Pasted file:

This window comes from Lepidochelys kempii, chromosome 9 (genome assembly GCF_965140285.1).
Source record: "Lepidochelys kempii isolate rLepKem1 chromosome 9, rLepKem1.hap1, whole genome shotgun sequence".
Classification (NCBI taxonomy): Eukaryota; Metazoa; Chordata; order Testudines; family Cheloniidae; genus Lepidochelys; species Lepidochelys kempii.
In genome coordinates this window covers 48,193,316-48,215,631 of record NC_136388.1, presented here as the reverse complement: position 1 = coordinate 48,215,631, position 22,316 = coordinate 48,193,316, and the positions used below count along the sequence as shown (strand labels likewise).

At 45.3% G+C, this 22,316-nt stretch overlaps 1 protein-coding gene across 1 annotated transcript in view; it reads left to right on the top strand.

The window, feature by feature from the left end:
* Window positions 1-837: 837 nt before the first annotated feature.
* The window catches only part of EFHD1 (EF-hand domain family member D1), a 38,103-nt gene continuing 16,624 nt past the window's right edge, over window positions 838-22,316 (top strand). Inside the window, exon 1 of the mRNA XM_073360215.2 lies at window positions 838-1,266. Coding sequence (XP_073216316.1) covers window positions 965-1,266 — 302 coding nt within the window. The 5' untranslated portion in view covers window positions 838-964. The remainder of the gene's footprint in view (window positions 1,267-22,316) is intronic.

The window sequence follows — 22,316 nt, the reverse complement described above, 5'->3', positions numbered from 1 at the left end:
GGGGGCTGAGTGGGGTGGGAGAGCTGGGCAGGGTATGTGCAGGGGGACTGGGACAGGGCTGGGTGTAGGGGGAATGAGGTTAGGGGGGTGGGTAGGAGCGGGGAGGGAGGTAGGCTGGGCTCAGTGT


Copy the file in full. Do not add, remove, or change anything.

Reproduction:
This window comes from Lepidochelys kempii, chromosome 9 (genome assembly GCF_965140285.1).
Source record: "Lepidochelys kempii isolate rLepKem1 chromosome 9, rLepKem1.hap1, whole genome shotgun sequence".
Classification (NCBI taxonomy): Eukaryota; Metazoa; Chordata; order Testudines; family Cheloniidae; genus Lepidochelys; species Lepidochelys kempii.
In genome coordinates this window covers 48,193,316-48,215,631 of record NC_136388.1, presented here as the reverse complement: position 1 = coordinate 48,215,631, position 22,316 = coordinate 48,193,316, and the positions used below count along the sequence as shown (strand labels likewise).

At 45.3% G+C, this 22,316-nt stretch overlaps 1 protein-coding gene across 1 annotated transcript in view; it reads left to right on the top strand.

The window, feature by feature from the left end:
* Window positions 1-837: 837 nt before the first annotated feature.
* The window catches only part of EFHD1 (EF-hand domain family member D1), a 38,103-nt gene continuing 16,624 nt past the window's right edge, over window positions 838-22,316 (top strand). Inside the window, exon 1 of the mRNA XM_073360215.2 lies at window positions 838-1,266. Coding sequence (XP_073216316.1) covers window positions 965-1,266 — 302 coding nt within the window. The 5' untranslated portion in view covers window positions 838-964. The remainder of the gene's footprint in view (window positions 1,267-22,316) is intronic.

The window sequence follows — 22,316 nt, the reverse complement described above, 5'->3', positions numbered from 1 at the left end:
GGGGGCTGAGTGGGGTGGGAGAGCTGGGCAGGGTATGTGCAGGGGGACTGGGACAGGGCTGGGTGTAGGGGGAATGAGGTTAGGGGGGTGGGTAGGAGCGGGGAGGGAGGTAGGCTGGGCTCAGTGT